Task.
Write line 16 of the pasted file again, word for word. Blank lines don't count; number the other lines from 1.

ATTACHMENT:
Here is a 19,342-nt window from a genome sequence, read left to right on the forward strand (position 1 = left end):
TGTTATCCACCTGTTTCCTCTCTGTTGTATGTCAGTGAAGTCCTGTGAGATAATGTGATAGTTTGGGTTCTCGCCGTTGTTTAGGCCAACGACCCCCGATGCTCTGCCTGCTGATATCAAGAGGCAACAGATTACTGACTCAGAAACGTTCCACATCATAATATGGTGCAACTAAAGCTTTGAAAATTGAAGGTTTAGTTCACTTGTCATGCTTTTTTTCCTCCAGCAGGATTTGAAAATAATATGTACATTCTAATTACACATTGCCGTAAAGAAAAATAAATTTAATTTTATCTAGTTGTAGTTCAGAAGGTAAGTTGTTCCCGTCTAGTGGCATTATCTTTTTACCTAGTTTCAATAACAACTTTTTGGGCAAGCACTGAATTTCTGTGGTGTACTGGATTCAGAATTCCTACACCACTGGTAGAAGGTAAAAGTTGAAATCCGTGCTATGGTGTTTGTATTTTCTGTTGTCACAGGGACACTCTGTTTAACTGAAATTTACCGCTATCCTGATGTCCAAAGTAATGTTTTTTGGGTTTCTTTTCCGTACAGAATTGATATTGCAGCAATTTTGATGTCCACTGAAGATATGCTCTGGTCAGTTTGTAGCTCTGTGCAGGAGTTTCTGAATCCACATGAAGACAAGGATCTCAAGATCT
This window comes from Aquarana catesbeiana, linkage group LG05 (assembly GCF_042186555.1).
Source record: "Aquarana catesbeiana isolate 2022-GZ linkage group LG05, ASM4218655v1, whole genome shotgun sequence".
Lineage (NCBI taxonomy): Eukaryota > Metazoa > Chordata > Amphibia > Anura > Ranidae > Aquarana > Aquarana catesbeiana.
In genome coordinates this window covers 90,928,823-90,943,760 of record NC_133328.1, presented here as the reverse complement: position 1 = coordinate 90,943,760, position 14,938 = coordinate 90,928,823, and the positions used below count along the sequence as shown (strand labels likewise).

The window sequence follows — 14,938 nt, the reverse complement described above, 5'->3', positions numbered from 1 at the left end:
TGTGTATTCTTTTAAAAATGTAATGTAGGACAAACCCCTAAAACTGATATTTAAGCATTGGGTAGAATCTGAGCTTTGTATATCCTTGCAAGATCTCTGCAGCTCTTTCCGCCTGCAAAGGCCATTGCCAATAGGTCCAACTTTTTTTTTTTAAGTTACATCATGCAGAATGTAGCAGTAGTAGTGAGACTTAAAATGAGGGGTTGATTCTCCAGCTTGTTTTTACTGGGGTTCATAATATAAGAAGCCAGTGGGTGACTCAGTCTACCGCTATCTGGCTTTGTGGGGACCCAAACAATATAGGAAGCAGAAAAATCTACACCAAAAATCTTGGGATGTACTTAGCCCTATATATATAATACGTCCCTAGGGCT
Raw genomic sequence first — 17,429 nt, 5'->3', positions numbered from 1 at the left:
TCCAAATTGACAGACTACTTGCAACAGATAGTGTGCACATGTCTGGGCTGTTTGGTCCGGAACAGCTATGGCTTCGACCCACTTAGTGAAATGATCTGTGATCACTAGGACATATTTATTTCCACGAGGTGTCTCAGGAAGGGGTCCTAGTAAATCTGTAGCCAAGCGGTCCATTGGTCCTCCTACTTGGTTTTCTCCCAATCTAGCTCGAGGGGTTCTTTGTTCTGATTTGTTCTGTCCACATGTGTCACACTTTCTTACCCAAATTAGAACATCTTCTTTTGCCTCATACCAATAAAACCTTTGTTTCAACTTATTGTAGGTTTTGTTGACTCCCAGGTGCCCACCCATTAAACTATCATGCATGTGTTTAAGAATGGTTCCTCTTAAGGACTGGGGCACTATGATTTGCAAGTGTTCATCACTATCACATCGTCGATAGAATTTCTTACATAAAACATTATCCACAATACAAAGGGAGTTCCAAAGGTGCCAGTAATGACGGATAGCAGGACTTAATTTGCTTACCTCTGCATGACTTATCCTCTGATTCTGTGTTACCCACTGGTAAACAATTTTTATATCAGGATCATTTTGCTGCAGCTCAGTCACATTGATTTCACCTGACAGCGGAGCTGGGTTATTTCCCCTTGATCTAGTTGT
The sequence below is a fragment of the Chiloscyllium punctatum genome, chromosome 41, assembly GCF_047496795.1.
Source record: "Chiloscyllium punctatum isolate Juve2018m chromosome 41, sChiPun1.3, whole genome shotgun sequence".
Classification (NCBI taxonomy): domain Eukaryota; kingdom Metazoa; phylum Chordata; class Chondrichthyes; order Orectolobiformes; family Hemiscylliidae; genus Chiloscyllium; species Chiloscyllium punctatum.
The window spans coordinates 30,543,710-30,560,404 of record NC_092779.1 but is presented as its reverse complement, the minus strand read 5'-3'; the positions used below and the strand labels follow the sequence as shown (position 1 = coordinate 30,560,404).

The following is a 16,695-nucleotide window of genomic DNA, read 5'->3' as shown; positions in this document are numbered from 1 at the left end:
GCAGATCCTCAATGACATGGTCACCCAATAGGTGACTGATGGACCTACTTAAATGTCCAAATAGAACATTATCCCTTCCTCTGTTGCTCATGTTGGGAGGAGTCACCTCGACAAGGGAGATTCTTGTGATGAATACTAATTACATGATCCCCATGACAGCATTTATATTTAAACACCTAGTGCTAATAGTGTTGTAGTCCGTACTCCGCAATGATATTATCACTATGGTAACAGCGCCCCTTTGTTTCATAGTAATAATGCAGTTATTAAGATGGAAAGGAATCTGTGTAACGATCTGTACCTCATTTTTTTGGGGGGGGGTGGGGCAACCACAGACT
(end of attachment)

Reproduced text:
GCAGATCCTCAATGACATGGTCACCCAATAGGTGACTGATGGACCTACTTAAATGTCCAAATAGAACATTATCCCTTCCTCTGTTGCTCATGTTGGGAGGAGTCACCTCGACAAGGGAGATTCTTGTGATGAATACTAATTACATGATCCCCATGACAGCATTTATATTTAAACACCTAGTGCTAATAGTGTTGTAGTCCGTACTCCGCAATGATATTATCACTATGGTAACAGCGCCCCTTTGTTTCATAGTAATAATGCAGTTATTAAGATGGAAAGGAATCTGTGTAACGATCTGTACCTCATTTTTTTGGGGGGGGGTGGGGCAACCACAGACT